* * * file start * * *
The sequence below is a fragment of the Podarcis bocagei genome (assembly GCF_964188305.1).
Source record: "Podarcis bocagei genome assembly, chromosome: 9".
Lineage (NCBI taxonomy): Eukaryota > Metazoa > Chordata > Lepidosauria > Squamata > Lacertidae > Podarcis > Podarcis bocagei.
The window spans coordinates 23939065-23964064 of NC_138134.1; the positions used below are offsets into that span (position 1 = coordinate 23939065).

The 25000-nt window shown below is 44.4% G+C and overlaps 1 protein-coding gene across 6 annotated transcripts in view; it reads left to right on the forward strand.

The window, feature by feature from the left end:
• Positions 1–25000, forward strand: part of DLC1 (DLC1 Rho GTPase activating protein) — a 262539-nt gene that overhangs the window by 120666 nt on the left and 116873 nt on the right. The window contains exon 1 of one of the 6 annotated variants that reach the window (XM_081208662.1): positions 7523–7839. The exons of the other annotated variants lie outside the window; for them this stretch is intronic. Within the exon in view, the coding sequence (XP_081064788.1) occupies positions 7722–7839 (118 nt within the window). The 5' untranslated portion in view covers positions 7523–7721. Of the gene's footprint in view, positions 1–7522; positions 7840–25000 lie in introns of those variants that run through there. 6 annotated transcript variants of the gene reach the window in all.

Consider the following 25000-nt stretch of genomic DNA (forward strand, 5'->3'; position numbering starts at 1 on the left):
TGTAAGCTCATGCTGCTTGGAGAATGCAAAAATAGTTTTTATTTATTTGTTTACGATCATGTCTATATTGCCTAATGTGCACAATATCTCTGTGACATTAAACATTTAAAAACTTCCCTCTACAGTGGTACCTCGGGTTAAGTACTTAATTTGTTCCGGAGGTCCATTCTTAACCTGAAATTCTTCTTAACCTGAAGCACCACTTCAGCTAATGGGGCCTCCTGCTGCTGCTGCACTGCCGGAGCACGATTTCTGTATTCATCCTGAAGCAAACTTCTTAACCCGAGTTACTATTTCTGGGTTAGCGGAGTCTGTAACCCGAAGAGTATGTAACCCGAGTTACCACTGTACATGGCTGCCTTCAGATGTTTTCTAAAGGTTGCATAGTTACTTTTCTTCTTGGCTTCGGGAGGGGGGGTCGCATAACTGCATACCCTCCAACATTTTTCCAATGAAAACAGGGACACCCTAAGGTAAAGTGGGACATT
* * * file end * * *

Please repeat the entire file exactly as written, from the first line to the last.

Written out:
The sequence below is a fragment of the Podarcis bocagei genome (assembly GCF_964188305.1).
Source record: "Podarcis bocagei genome assembly, chromosome: 9".
Lineage (NCBI taxonomy): Eukaryota > Metazoa > Chordata > Lepidosauria > Squamata > Lacertidae > Podarcis > Podarcis bocagei.
The window spans coordinates 23939065-23964064 of NC_138134.1; the positions used below are offsets into that span (position 1 = coordinate 23939065).

The 25000-nt window shown below is 44.4% G+C and overlaps 1 protein-coding gene across 6 annotated transcripts in view; it reads left to right on the forward strand.

The window, feature by feature from the left end:
• Positions 1–25000, forward strand: part of DLC1 (DLC1 Rho GTPase activating protein) — a 262539-nt gene that overhangs the window by 120666 nt on the left and 116873 nt on the right. The window contains exon 1 of one of the 6 annotated variants that reach the window (XM_081208662.1): positions 7523–7839. The exons of the other annotated variants lie outside the window; for them this stretch is intronic. Within the exon in view, the coding sequence (XP_081064788.1) occupies positions 7722–7839 (118 nt within the window). The 5' untranslated portion in view covers positions 7523–7721. Of the gene's footprint in view, positions 1–7522; positions 7840–25000 lie in introns of those variants that run through there. 6 annotated transcript variants of the gene reach the window in all.

Consider the following 25000-nt stretch of genomic DNA (forward strand, 5'->3'; position numbering starts at 1 on the left):
TGTAAGCTCATGCTGCTTGGAGAATGCAAAAATAGTTTTTATTTATTTGTTTACGATCATGTCTATATTGCCTAATGTGCACAATATCTCTGTGACATTAAACATTTAAAAACTTCCCTCTACAGTGGTACCTCGGGTTAAGTACTTAATTTGTTCCGGAGGTCCATTCTTAACCTGAAATTCTTCTTAACCTGAAGCACCACTTCAGCTAATGGGGCCTCCTGCTGCTGCTGCACTGCCGGAGCACGATTTCTGTATTCATCCTGAAGCAAACTTCTTAACCCGAGTTACTATTTCTGGGTTAGCGGAGTCTGTAACCCGAAGAGTATGTAACCCGAGTTACCACTGTACATGGCTGCCTTCAGATGTTTTCTAAAGGTTGCATAGTTACTTTTCTTCTTGGCTTCGGGAGGGGGGGTCGCATAACTGCATACCCTCCAACATTTTTCCAATGAAAACAGGGACACCCTAAGGTAAAGTGGGACATT